Fourteen additional states are planning similar recreational-sale initiatives, possibly this year. The rush to legalize marijuana has been driven by the potential tax and economic boosts of an industry already generating an estimated $6 billion in annual sales. Twenty-nine states also have decriminalized or legalized medical marijuana.

Last year, while still a Republican senator from Alabama, Sessions made his opposition clear: He called weed dangerous and “not something to laugh about.” The government needs “to send that message with clarity — that good people don’t smoke marijuana.”

Full Story



Home delivery is currently allowed under temporary regulations through the state’s “early start” program, which launched July 1 when recreational sales started and runs until the end of the year. But when department officials met in late July they eliminated that service in the first and only draft of new regulations because of security concerns.

“We tried to come up with a structure that was fair to the businesses but also that protected public health and safety,” said Stephanie Klapstein, the Department of Taxation spokeswoman. “We considered the safety of anyone who would be involved, either directly or peripherally, in the delivery process.”

The regulation would stop about 20 of 60 dispensaries across Nevada — mostly in Las Vegas — currently offering home delivery of the plant for recreational use. Deliveries of medical marijuana would still be allowed under the drafted regulations.


All medical marijuana presentations and documents (except for the meeting minutes) for the August 10th Medical Marijuana Advisory Committee are now available on the committee webpage:

August 2017



NOTICE OF BOARD ACTION Board Interim Policy BIP-02-2014 Rescinded

The Washington State Liquor and Cannabis Board has rescinded Board Interim Policy BIP-02-2014 which limited persons or entities to interest in one (1) producer license, reverting to allowing a person or entity to hold an interest in up to three (3) producer licenses as provided in WAC 314-55-075.

What does this mean

  • Persons or entities may hold interests in up to three (3) producer licenses.
  • Additional interests in producer licenses may be accomplished through adding true parties of interests or assumptions of existing licensed businesses only (through purchase of a business, formation of a new partnership with an existing licensee, etc.). No new application window is being opened at this time.
  • The licensing vetting and approval process must be completed prior to any transfer of ownership, funds, or interest, consistent with Chapter 314-55 WAC. More information is available on the WSLCB website, here:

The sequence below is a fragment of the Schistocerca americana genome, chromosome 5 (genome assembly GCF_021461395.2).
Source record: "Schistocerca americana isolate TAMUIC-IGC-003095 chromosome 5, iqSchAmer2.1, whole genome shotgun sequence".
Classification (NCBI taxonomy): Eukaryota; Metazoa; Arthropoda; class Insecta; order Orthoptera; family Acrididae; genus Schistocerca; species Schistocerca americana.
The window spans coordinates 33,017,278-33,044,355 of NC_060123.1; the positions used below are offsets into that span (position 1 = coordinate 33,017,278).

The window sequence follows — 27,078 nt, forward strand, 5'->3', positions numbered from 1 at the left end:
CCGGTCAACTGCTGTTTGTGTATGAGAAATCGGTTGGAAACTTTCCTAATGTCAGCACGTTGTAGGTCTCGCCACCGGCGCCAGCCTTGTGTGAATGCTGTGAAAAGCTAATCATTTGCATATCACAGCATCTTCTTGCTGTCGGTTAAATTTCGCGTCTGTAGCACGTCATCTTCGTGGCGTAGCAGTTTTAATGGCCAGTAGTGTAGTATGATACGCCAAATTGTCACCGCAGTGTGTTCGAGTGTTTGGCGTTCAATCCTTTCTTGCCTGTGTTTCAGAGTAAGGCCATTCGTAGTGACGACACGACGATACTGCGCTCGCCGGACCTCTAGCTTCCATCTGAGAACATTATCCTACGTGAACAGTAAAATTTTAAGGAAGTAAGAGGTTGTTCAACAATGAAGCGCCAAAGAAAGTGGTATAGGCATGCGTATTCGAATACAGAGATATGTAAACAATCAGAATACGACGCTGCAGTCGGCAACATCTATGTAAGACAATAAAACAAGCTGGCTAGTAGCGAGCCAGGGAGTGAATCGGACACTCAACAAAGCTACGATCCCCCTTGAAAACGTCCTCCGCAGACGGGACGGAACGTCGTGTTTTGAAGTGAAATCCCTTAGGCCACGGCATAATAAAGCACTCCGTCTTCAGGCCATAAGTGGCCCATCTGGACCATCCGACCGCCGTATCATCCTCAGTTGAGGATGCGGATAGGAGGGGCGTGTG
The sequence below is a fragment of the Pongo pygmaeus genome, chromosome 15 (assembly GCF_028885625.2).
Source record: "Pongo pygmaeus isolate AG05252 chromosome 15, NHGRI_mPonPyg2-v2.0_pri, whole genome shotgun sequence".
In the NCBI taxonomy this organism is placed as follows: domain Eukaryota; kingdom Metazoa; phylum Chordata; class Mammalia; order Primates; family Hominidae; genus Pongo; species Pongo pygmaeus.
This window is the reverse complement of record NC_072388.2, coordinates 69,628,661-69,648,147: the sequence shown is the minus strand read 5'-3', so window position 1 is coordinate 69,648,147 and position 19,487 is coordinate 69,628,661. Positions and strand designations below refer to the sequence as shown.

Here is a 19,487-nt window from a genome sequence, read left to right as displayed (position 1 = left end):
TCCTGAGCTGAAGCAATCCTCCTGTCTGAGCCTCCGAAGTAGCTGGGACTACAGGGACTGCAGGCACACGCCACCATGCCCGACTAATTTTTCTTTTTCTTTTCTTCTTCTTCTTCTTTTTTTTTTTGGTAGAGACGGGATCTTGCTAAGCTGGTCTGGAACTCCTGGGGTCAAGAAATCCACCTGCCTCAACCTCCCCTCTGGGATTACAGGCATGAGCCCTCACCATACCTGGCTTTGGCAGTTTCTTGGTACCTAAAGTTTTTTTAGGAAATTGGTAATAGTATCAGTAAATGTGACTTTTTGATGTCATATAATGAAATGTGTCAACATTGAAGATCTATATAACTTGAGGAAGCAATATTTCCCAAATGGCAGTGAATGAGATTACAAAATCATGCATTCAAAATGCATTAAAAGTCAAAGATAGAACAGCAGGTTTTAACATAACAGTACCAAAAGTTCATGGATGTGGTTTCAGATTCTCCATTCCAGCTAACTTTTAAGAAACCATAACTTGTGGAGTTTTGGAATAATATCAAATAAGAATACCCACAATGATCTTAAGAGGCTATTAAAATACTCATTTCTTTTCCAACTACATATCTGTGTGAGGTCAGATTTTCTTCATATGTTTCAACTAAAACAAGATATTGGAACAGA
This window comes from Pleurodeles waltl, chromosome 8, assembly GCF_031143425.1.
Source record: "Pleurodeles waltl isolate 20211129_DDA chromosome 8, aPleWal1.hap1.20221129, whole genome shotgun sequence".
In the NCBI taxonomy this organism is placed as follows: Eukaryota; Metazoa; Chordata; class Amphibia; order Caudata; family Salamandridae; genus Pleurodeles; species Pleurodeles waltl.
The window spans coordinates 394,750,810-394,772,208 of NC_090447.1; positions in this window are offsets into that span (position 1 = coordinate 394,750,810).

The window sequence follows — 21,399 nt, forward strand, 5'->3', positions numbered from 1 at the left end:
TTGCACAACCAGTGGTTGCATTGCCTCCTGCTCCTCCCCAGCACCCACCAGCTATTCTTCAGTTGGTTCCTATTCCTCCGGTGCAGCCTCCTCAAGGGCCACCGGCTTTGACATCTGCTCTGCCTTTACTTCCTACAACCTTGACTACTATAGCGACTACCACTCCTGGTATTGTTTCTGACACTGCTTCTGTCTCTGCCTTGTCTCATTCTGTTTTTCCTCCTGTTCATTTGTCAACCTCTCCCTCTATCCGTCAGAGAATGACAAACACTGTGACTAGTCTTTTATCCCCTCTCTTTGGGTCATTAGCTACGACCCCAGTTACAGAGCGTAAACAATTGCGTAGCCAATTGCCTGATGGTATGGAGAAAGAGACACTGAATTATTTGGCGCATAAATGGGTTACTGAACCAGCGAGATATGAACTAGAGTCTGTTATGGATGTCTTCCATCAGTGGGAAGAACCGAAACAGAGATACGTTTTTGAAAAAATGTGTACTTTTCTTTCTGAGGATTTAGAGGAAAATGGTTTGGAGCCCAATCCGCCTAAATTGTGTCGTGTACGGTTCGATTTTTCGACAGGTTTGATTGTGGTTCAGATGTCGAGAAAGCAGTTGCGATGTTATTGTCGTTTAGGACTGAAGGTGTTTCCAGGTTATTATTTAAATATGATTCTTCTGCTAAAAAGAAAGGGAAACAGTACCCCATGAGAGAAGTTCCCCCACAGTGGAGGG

• Co-locating producer licenses is not allowed.
  • Rescinding BIP-02-2014 does not affect those applications currently being processed.

This notice can be found at under Interim Policies.


NOTICE OF RULE MAKING – Emergency Rules – #17-18

The Washington State Liquor and Cannabis Board filed Emergency Rules with the Code Reviser’s Office for Chapter 314-55 WAC.

The board approved refiling emergency rules for WAC 314-55-108, Pesticide action levels to continue requirements until permanent rules become effective. The rules become effective today, August 9, 2017, and expire when permanent rules take effect on August 31, 2017.

This notice and copy of the emergency rule can be found at under Recently Adopted Rules.


NOTICE OF BOARD ACTION: Withdrawal of Producers Licenses and Tiers CR-102

The Washington State Liquor and Cannabis Board took action today and withdrew the proposed rules (CR-102) for the Producers Licenses and Tiers rulemaking filed as WSR 17-12-116. The Board has determined not to proceed with consideration of the proposed rules as drafted at this time.

The Board will continue to evaluate the industry and amount of marijuana produced to determine if additional rule changes are warranted at a later date or incorporate other rule changes contained in this proposal, such as changes needed as a result of 2017 legislation, into other rulemakings currently underway.

This notice can be found at under Proposed Rules.
Please contact the Rules Coordinator at with questions.

NOTICE OF RULE MAKING – Emergency Rules – #17-19

The Washington State Liquor and Cannabis Board filed Emergency Rules with the Code Reviser’s Office for Chapter 314-55 WAC.

The board approved emergency rules for WAC 314-55-1025 and 314-55-1035. The rules become effective today, August 9, 2017, and will expire when permanent rules become effective on August 31, 2017.

This notice can be found at under Recently Adopted Rules.